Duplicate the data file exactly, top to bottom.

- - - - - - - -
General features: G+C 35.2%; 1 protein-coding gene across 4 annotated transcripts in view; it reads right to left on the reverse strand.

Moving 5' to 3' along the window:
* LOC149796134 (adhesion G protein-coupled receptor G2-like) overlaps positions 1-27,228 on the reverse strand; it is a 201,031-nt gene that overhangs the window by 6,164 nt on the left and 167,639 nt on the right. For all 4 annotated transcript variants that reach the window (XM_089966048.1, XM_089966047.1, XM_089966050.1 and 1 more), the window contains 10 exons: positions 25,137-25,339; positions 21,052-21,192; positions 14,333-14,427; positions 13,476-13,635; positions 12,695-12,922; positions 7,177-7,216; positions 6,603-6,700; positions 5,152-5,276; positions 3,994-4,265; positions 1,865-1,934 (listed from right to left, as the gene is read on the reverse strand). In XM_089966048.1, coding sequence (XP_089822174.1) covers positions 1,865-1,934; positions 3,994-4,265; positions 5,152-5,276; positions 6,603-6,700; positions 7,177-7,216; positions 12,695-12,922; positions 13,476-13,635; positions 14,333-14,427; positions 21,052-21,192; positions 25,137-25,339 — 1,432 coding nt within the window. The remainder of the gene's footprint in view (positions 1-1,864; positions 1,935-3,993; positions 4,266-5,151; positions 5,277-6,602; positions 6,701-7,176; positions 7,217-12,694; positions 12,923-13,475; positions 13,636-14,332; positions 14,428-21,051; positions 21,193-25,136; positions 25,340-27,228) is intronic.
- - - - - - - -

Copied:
General features: G+C 35.2%; 1 protein-coding gene across 4 annotated transcripts in view; it reads right to left on the reverse strand.

Moving 5' to 3' along the window:
* LOC149796134 (adhesion G protein-coupled receptor G2-like) overlaps positions 1-27,228 on the reverse strand; it is a 201,031-nt gene that overhangs the window by 6,164 nt on the left and 167,639 nt on the right. For all 4 annotated transcript variants that reach the window (XM_089966048.1, XM_089966047.1, XM_089966050.1 and 1 more), the window contains 10 exons: positions 25,137-25,339; positions 21,052-21,192; positions 14,333-14,427; positions 13,476-13,635; positions 12,695-12,922; positions 7,177-7,216; positions 6,603-6,700; positions 5,152-5,276; positions 3,994-4,265; positions 1,865-1,934 (listed from right to left, as the gene is read on the reverse strand). In XM_089966048.1, coding sequence (XP_089822174.1) covers positions 1,865-1,934; positions 3,994-4,265; positions 5,152-5,276; positions 6,603-6,700; positions 7,177-7,216; positions 12,695-12,922; positions 13,476-13,635; positions 14,333-14,427; positions 21,052-21,192; positions 25,137-25,339 — 1,432 coding nt within the window. The remainder of the gene's footprint in view (positions 1-1,864; positions 1,935-3,993; positions 4,266-5,151; positions 5,277-6,602; positions 6,701-7,176; positions 7,217-12,694; positions 12,923-13,475; positions 13,636-14,332; positions 14,428-21,051; positions 21,193-25,136; positions 25,340-27,228) is intronic.